1. I'm so glad to see this is good and that you enjoyed it!

  2. I like the cover. I think I will check out this skunk book.

  3. Oh my gosh! What a touching review! Thanks, Suko. Thank you so much. I'm going to post it on my site for others to read.

  4. You're very welcome, Linda. I did just edit it ever so slightly so please post the updated version.

    Have a wonderful birthday!

  5. Great review. I recently received a copy of this book and I can't wait to read it. This is my favorite era and pioneer stories are so much fun.


  6. I just love your skunk story. I was laughing as I read it.

  7. Hello:) I also had the pleasure of having Linda host at my blog not too long ago and I've been interested in her books ever since. You've given a lovely review- and your blog is wonderful! Thanks:)

  8. Bermudaonion, thanks for your positive comment.

    Gautami, this is a very enjoyable book (the skunk part is just a chapter)!

    Cheryl, pioneer stories have a special charm, don't they?

    Vivienne, thank you!

    Ms. Lucy, thank you so much. I need to pay a visit to your blog soon. : )

    More comments are always welcomed!

  9. This sounds like a great book, and one that I would really enjoy. In regards to skunks, my son loves Curious George goes camping when George gets sprayed by a skunk . . . if only he knew what that really smells like!

    I'm adding this book to my TBR list. Thanks for the great review!

  10. your description of the skunk smell was very vivid-I will add this book to my TBR list-I have not read all that much historical fiction set in the American west-

  11. Laura, I'm not familiar with that particular Curious George story--and I thought I'd read them all! As always, thanks for stopping by!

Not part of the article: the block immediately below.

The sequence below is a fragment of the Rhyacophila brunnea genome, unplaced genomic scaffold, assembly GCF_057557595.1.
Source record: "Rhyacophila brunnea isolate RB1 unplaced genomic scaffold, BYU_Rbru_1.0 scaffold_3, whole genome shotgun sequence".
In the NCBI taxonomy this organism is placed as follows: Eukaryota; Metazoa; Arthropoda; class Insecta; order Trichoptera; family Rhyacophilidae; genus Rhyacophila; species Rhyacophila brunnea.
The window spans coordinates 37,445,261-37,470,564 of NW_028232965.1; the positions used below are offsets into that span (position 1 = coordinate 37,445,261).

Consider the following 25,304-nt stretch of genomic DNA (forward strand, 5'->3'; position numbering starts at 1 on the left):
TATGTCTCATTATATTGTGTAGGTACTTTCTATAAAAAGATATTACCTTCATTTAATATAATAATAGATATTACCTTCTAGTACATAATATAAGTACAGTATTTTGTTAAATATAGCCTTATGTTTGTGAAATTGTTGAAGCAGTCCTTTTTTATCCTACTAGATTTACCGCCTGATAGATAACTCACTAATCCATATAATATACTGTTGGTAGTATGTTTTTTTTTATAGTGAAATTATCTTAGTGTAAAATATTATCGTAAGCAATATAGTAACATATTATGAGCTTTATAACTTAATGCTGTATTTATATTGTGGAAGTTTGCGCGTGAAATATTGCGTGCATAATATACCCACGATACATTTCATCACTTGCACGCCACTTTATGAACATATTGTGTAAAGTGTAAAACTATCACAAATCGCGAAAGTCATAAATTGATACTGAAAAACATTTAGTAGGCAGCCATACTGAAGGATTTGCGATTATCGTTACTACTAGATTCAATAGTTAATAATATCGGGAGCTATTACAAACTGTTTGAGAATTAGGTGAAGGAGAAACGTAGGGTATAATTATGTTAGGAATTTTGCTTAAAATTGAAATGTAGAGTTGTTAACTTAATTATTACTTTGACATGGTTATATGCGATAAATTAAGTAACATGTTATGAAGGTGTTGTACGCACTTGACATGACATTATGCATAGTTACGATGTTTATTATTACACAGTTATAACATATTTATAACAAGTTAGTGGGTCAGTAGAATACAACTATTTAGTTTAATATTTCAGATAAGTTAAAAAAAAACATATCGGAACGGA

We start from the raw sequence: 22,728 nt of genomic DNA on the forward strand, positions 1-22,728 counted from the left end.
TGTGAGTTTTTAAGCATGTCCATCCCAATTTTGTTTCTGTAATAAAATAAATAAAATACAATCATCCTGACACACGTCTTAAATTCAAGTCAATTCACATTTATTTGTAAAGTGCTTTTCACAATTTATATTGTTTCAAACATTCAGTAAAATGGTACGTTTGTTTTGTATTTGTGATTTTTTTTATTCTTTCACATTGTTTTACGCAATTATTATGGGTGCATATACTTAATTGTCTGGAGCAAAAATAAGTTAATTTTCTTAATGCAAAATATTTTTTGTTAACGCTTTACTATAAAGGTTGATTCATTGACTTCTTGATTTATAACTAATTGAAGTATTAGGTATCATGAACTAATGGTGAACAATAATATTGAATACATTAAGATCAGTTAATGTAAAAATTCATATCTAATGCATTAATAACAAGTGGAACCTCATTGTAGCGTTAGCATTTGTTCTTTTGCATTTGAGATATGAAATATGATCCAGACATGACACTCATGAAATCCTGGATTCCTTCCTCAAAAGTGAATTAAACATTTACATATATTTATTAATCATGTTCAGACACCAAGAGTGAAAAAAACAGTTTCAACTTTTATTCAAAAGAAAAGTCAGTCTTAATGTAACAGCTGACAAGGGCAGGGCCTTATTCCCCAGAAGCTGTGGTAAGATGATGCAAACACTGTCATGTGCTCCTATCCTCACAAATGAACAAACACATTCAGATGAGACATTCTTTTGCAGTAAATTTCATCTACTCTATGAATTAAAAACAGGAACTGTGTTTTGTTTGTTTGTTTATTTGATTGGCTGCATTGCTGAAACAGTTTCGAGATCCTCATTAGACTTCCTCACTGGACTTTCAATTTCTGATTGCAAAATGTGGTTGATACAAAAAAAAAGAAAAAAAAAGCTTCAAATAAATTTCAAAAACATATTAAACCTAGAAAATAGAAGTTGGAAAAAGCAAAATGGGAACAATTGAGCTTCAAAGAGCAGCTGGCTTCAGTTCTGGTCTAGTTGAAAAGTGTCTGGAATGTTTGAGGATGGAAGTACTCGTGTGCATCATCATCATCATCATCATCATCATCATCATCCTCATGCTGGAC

Mel, this enjoyable book is for young adults and older, and gives importance to "the reading life".

  12. Oh my gosh about the skunk, yikes! lol.
    This does sound like a good read and a nice series to get into, very cool that she adds some historical facts in there.
    great review!

  13. I do love a good historical read as well. Great review and thanks for sharing your thoughts on it!

  14. Naida and Samantha, this is a wonderful story, and the fact that it's historical fiction makes it even better. I can't wait to read the next book in this series! Thanks for your comments.

    More comments welcomed as always.

  15. Oh, this book sounds like something I would love! I have put it on my wish list and am going to think about grabbing a copy as soon as I can. I can also attest to the grossness of skunk spray. The worst part about it is that it's so hard to get the smell out. Thanks for the great review, you really intrigued me in regards to this book!

  16. A great review. I know this will be a wonderful read! I can't wait to learn all about "Melinda"!

  17. This review is very well written, Suko. I don't usually read historical fiction, but your book summary encourages me to. Thanks for introducing me to a new author; I love to collect names and titles for future reading!

  18. Sounds like a great book. Thanks for the review!

  19. I just can't imagine that Smell.. and i swear i dnt want to either... yuck!!!

    Those 2 facts- about women getting voting rights etc - I didn't know these EITHER... this sounds like a marvelous read.. Awesome review..!

  20. Sounds like a great book!. We have dodged the skunk bullet so far, but even my boss (an MD) came to work after being skunked!

  21. Zibilee, you are so right. It's very hard to get completely rid of skunk smell, which lasts and lasts.

    Danielle, thanks for stopping by!

    Virginia C, enjoy!

    Karen, historical fiction is a wonderful genre.

    MonieG, thank you!

    Veens, this book is a fun way to learn about "the wild west".

    Linda, hope you continue to dodge the skunk bullet.

    Thank you all for your comments. More are welcomed.